Friday, August 23, 2013

Oxidation, Friend or Foe?

The process of oxidation contributes to some of the world’s great wines, yet most of the time it is considered a fault.  Here’s a primer on what it is, how to recognize it, and when you might want some!

As the name suggests, oxidation happens when wine is exposed to oxygen.  Oxidation can happen slowly or quickly, depending on how much oxygen is in contact with the wine.  Oxidation causes wine to turn a brownish color and creates nutty, sometimes caramelized aromas.

If you open a relatively young wine (less than 5 years old), and it looks like this picture, it is oxidized.  See how brown it is?  When I opened this 2-year-old wine, I noticed that the cork was protruding slightly from the bottle.  This is generally not a good sign, but you never know until you open the bottle.  Sure enough, the wine was oxidized due to a bad cork seal, which allowed far too much oxygen to circulate into the bottle.  If this happens to you, I have good news and bad news.  First the bad news:  this wine is officially “faulted” and will not taste the way it should.  The good news:  if you like the way it tastes, you can still drink it.  It won’t hurt you or make you sick.  (I drank some from my oxidized bottle, just to notice the changes in flavor.  It wasn’t terrible.)

Many wines are partially oxidized on purpose.  This happens in a slow, gradual, controlled way when wines are aged in oak at a winery.  It also happens very slowly as wines are aged in the bottle, since the cork allows a small amount of air into the bottle.  (More about aging wine here.)  If the picture above had been a 10+ year old wine, there would have been no problem.  Part of the allure of older wines is that they take on different characteristics through slow, gradual, oxidation.  If you use a wine aerator, you’re increasing the wine’s exposure to oxygen just before drinking it, to mimic a bit of that aging effect.  (More on aeration here.)  But wines that have oxidized at a young age due to improper bottling or storage are not better for it.  Storing bottles on their sides helps to keep the cork moist, maintain a good seal, and prevent unwanted oxidation.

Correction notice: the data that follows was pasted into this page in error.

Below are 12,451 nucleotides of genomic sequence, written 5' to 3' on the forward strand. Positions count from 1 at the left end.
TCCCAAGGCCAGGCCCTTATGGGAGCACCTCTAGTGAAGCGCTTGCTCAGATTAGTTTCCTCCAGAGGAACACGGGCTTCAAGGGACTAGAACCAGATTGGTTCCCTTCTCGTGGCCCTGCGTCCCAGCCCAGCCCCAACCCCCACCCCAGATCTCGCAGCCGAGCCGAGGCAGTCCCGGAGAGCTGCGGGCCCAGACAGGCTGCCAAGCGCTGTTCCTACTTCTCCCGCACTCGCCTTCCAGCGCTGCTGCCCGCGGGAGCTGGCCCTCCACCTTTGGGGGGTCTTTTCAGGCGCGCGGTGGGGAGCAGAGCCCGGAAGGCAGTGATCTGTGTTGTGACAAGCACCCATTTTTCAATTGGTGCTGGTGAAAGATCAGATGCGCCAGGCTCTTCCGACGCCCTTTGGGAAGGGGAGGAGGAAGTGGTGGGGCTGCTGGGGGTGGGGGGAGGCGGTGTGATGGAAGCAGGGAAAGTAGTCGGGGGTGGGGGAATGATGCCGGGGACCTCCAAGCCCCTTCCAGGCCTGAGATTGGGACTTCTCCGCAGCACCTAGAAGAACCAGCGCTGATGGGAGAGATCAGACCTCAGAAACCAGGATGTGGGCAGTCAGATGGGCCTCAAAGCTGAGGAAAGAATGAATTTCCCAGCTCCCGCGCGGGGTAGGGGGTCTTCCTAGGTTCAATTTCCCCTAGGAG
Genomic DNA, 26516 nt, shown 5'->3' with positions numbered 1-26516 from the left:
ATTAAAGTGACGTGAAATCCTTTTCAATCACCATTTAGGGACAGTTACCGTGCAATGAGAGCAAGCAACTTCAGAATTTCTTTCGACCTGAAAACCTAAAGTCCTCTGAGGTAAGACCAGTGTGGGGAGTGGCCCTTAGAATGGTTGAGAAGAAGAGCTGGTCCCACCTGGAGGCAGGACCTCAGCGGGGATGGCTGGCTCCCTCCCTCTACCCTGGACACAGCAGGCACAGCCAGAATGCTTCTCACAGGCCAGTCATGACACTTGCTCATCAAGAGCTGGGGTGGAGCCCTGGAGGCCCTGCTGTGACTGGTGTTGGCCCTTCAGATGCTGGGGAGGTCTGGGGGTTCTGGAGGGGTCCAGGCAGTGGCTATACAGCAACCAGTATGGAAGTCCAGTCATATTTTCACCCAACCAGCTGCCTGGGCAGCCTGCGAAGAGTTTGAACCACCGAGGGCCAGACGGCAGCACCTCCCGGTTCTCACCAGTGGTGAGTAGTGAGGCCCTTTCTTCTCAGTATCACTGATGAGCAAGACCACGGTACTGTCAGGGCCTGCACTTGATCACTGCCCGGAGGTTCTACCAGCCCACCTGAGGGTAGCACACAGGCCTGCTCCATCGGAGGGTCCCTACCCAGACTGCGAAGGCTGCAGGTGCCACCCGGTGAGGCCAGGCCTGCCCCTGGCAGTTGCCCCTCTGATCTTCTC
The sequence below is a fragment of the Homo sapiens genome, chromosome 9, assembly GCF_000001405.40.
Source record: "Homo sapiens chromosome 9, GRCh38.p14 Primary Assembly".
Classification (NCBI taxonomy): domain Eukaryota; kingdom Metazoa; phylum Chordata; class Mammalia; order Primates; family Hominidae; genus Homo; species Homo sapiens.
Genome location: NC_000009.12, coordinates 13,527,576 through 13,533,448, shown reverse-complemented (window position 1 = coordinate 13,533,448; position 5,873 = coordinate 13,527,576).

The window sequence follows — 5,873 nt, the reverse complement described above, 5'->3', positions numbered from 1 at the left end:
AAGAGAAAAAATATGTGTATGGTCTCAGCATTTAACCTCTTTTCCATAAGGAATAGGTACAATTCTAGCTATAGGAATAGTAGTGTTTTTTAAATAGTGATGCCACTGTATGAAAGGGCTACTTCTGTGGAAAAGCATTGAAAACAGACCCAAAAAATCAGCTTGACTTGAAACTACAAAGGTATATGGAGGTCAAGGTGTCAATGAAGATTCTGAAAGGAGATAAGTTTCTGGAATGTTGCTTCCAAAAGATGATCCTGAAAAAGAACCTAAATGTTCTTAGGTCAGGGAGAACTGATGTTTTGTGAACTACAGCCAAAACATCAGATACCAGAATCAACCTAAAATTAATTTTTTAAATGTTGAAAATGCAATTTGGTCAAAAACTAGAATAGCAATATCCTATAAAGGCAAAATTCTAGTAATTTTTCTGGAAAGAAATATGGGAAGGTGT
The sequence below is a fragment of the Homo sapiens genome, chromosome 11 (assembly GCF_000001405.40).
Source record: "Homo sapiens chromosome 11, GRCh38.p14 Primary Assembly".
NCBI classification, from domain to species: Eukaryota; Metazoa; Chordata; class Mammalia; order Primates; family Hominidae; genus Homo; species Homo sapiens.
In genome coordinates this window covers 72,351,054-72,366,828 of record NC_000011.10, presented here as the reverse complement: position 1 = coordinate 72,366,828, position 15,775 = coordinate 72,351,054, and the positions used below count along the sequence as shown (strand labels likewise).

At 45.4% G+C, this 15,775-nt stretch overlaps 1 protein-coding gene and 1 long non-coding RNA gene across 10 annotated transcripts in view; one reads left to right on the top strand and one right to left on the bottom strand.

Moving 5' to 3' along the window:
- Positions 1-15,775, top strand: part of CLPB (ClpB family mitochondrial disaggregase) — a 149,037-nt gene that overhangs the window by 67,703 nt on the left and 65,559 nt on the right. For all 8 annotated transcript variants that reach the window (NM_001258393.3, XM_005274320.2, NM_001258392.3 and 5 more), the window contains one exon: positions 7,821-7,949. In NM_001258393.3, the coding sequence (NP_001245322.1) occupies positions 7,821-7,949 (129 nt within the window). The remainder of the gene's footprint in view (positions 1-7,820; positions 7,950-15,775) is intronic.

A few wines are heavily oxidized on purpose.  The most famous of these are Oloroso Sherry, Tawny Port, and Madeira.  These are sweet, fortified wines that are aged in oak until they take on a brownish hue and nutty, caramel-like aromas.  They are delicious, and you should try one!

Have you ever opened a young wine that had turned brown from oxidation?  Did you taste it anyway?  Did you like it?

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